5.2. Chemistry, a little-known science that studies bondings and reactions 60

5.3. Orbitals and waves make bonding improbable 64

5.3.1. The electron takes part in the bond, but there is no bond 64

5.3.2. The molecule in question 66

5.4. Quantum bond, orbitals and monadological conception of chemistry 68

5.4.1. The theory of molecular orbitals in chemistry 68

5.4.2. Monadology, bonding and non-bonding orbitals 70

5.5. Molecular quantum communication 72

Chapter 6. Emergences in Matter 75

6.1. Introduction about emergence 75

6.2. The central conjecture in emergence theory 78

6.3. Physics, emergence ontology and communications 80

6.4. Quantum and information in the emergences of condensed matter 83

6.4.1. Material emergences and physical sciences 83

6.4.2. New horizons in the physics of condensed matter 85

6.4.3. Matter and information according to Xiao-Gang Wen 86

6.5. Tensor networks 89

6.5.1. The tools of statistical physics 89

6.5.2. The complicated invisible behind the visible 90

Chapter 7. Communication and Emergence Fields 95

7.1. Communication fields 95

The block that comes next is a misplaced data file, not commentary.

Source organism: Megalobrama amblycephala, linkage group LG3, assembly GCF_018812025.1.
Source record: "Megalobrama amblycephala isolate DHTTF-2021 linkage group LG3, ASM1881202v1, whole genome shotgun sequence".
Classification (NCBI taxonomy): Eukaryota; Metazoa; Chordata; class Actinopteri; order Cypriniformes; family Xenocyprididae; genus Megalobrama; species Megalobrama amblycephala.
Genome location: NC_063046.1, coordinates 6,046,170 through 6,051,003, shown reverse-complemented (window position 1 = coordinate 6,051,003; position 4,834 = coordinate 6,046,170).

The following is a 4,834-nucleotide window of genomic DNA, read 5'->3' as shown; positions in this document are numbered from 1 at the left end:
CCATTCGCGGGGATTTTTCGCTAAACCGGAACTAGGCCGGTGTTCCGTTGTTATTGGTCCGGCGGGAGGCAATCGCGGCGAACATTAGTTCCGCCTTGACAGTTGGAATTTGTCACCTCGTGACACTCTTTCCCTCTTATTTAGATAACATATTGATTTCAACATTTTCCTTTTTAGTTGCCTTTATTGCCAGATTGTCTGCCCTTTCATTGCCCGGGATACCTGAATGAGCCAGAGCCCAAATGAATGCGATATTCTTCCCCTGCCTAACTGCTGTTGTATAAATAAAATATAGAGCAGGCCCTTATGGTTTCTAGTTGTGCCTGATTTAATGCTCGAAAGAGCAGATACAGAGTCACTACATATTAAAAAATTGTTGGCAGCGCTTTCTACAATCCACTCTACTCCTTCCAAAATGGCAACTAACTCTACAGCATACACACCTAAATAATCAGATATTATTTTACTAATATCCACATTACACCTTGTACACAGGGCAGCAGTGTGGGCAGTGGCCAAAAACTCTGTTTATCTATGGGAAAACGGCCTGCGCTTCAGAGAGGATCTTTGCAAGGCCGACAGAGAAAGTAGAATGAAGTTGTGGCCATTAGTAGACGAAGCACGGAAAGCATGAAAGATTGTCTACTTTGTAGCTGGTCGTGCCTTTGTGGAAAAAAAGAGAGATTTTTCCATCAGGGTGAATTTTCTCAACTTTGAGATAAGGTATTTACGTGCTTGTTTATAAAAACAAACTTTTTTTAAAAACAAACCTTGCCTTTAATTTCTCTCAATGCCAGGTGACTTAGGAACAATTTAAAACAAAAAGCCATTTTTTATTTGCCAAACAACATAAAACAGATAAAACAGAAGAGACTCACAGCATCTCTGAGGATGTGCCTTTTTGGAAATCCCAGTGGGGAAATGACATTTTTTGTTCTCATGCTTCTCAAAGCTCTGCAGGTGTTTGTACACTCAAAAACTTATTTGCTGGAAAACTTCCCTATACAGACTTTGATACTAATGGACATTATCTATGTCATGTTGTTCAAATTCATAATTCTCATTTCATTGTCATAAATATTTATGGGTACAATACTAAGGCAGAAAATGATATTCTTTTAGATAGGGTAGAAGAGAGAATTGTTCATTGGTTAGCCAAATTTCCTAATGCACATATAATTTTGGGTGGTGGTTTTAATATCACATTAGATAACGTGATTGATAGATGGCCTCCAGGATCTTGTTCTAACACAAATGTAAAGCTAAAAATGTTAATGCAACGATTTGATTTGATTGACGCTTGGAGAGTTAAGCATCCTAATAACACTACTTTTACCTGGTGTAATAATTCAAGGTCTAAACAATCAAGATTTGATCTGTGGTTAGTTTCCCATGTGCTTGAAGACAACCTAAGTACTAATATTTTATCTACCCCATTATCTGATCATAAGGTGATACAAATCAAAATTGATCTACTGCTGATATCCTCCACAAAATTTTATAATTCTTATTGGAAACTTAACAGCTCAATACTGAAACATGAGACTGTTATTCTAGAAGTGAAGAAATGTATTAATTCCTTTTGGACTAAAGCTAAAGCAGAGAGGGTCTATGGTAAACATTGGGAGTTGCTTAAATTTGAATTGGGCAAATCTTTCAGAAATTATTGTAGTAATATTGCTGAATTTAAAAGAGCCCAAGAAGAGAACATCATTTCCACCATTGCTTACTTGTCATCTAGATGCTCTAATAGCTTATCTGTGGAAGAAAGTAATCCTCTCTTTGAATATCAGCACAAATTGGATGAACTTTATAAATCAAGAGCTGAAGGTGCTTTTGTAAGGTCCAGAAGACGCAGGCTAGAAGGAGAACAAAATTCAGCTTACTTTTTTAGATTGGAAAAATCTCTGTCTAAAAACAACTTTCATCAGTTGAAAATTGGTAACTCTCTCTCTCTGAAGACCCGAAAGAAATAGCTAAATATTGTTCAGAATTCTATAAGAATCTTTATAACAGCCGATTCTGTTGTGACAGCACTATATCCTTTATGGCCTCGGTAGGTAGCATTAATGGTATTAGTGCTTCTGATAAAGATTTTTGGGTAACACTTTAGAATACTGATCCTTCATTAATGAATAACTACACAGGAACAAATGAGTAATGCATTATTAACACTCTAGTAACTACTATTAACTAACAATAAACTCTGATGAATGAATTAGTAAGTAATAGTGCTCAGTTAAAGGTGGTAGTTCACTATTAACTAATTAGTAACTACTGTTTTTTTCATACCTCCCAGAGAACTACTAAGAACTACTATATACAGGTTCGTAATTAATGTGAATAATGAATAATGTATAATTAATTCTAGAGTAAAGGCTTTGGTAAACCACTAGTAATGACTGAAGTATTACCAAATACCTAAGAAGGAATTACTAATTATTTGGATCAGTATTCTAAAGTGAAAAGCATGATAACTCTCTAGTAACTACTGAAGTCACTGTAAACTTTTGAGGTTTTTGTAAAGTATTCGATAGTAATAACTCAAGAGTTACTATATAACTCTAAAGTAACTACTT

7.1.1. Quantum communications 95

7.1.2. Morphogenetic field or communication field? 97

7.2. Are communication fields structured by quantum matter? 98

7.2.1. The field as a physical concept 98

7.2.2. The Lagrangian and the symmetries, main access door for studying fields as emergences 99

7.3. Is there a relation between quantified fields and emergences? 101

7.4. Brief overview of matter and emergences in contemporary physics 105

7.4.1. Dissipative structures 106

7.4.2. Condensed matter and exotic phases 107

7.4.3. Quantified fields or the emerging “material cosmos” 108

7.4.4. Exotic phases and the model with topology and entanglement 109

7.4.5. Overview, from Plotinus’ two categories of matter to quantum materiality 109

7.5. Philosophy and the physics of communicational emergence 110

7.6. Emergences and molecular communication in the living 111

7.7. Different considerations about language and the emergence of goal-oriented societies 114

7.7.1. Language, civilizations and human enterprises 115

7.7.2. The myth of Babel, communicating and building 116

7.7.3. Language structures 118

7.7.4. Language levels 120

7.8. Brief notes about the semantic field 121

Chapter 8. The Computer, from Physics to Biology 123

8.1. Computer and information in the 21st Century science 123

8.2. The research by David Deutsch and Seth Lloyd concerning the quantum calculator 125

8.3. Seth Lloyd and quantum order in the universe 128

8.4. Going beyond the theory of information: the resonance coupling principle 131

8.5. From the biological to the physical 132

8.5.1. From biology to informed physics: an original pathway offered by Paul Davies 133

8.5.2. Biology and networks: questioning emergence with information and entropy 134